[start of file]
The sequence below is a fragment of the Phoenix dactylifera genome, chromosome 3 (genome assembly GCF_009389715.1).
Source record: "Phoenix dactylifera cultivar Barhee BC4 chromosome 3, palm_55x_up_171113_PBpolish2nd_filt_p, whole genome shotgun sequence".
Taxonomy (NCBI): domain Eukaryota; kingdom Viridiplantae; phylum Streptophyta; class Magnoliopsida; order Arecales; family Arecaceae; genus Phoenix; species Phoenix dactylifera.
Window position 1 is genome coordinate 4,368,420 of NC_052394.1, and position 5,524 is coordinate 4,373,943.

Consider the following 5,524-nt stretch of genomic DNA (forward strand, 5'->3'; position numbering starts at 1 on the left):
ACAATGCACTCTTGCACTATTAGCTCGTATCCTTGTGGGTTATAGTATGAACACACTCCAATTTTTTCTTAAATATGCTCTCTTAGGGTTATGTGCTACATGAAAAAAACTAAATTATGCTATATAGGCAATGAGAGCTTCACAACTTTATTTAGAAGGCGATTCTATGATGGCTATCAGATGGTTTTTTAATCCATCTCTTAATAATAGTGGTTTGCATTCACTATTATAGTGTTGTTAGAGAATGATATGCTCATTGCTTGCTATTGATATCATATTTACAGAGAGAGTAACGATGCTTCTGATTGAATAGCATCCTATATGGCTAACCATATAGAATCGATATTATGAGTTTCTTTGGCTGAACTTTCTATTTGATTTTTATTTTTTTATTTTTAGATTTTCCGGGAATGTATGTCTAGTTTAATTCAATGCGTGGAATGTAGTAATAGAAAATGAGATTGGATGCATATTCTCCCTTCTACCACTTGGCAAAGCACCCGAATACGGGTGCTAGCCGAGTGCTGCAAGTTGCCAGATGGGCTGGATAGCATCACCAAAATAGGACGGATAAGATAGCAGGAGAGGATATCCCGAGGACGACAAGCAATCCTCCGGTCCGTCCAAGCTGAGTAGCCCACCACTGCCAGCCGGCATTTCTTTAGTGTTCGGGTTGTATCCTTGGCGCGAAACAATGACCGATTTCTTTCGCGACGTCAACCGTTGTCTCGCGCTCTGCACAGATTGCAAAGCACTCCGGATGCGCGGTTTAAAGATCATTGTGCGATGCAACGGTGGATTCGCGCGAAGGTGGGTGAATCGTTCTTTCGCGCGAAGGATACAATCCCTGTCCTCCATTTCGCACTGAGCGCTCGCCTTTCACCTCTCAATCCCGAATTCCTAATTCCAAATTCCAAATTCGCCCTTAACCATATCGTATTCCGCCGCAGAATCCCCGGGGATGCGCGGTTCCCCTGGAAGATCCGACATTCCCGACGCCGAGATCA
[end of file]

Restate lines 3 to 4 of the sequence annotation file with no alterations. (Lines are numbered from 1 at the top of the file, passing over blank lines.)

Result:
Taxonomy (NCBI): domain Eukaryota; kingdom Viridiplantae; phylum Streptophyta; class Magnoliopsida; order Arecales; family Arecaceae; genus Phoenix; species Phoenix dactylifera.
Window position 1 is genome coordinate 4,368,420 of NC_052394.1, and position 5,524 is coordinate 4,373,943.